|wheel and axle|
|a simple machine for raising weights in which a rope unwinding from a wheel is wound onto a cylindrical drum or shaft coaxial with or joined to the wheel to provide mechanical advantage|
wheel and axle
basic machine component for amplifying force. In its earliest form it was probably used for raising weights or water buckets from wells. Its principle of operation is demonstrated by the large and small gears attached to the same shaft, as shown at A in the . The tendency of a force F applied at the radius R on the large gear to turn the shaft is sufficient to overcome the larger force W at the radius r on the small gear. The force amplification, or mechanical advantage, is equal to the ratio of the two forces (W:F) and also equal to the ratio of the radii of the two gears (R:r).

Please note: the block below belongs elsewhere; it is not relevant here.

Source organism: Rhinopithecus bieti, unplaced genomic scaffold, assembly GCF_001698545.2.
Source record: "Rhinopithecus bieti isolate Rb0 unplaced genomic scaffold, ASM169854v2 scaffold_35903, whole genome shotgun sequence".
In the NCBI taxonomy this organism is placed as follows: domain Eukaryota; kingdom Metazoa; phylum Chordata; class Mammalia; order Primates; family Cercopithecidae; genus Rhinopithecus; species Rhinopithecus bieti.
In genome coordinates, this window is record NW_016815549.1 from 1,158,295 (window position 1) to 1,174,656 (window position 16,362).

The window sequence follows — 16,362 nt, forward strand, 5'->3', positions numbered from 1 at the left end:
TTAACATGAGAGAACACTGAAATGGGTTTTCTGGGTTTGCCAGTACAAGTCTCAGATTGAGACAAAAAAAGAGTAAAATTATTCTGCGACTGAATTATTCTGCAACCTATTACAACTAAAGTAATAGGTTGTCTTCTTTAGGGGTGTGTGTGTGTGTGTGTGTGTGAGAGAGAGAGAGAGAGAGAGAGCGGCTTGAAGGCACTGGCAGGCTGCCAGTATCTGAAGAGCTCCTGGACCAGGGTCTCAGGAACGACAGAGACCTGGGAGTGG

Learn more about wheel and axle with a free trial on Britannica.com.